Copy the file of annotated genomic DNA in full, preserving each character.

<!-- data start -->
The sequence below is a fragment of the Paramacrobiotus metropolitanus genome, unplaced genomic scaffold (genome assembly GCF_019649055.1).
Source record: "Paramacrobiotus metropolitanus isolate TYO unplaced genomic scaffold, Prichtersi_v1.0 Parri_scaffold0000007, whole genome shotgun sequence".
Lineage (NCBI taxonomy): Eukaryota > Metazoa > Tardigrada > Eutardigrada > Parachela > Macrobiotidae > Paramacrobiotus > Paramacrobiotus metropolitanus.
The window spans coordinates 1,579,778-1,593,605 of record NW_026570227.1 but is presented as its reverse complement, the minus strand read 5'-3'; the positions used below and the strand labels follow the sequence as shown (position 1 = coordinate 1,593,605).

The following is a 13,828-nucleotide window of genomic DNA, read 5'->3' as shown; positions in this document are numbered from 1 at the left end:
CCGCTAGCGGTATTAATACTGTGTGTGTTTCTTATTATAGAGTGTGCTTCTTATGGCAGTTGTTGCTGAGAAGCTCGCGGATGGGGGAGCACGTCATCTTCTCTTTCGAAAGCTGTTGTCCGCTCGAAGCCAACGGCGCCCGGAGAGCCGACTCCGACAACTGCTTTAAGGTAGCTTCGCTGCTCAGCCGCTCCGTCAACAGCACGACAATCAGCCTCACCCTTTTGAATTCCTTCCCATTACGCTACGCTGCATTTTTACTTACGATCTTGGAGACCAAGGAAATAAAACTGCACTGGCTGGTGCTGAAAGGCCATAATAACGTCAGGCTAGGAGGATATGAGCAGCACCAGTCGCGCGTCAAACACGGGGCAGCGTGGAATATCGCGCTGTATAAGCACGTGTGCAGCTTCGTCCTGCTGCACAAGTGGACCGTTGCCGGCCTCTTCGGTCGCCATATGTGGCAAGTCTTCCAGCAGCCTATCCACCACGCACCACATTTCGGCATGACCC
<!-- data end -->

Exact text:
The sequence below is a fragment of the Paramacrobiotus metropolitanus genome, unplaced genomic scaffold (genome assembly GCF_019649055.1).
Source record: "Paramacrobiotus metropolitanus isolate TYO unplaced genomic scaffold, Prichtersi_v1.0 Parri_scaffold0000007, whole genome shotgun sequence".
Lineage (NCBI taxonomy): Eukaryota > Metazoa > Tardigrada > Eutardigrada > Parachela > Macrobiotidae > Paramacrobiotus > Paramacrobiotus metropolitanus.
The window spans coordinates 1,579,778-1,593,605 of record NW_026570227.1 but is presented as its reverse complement, the minus strand read 5'-3'; the positions used below and the strand labels follow the sequence as shown (position 1 = coordinate 1,593,605).

The following is a 13,828-nucleotide window of genomic DNA, read 5'->3' as shown; positions in this document are numbered from 1 at the left end:
CCGCTAGCGGTATTAATACTGTGTGTGTTTCTTATTATAGAGTGTGCTTCTTATGGCAGTTGTTGCTGAGAAGCTCGCGGATGGGGGAGCACGTCATCTTCTCTTTCGAAAGCTGTTGTCCGCTCGAAGCCAACGGCGCCCGGAGAGCCGACTCCGACAACTGCTTTAAGGTAGCTTCGCTGCTCAGCCGCTCCGTCAACAGCACGACAATCAGCCTCACCCTTTTGAATTCCTTCCCATTACGCTACGCTGCATTTTTACTTACGATCTTGGAGACCAAGGAAATAAAACTGCACTGGCTGGTGCTGAAAGGCCATAATAACGTCAGGCTAGGAGGATATGAGCAGCACCAGTCGCGCGTCAAACACGGGGCAGCGTGGAATATCGCGCTGTATAAGCACGTGTGCAGCTTCGTCCTGCTGCACAAGTGGACCGTTGCCGGCCTCTTCGGTCGCCATATGTGGCAAGTCTTCCAGCAGCCTATCCACCACGCACCACATTTCGGCATGACCC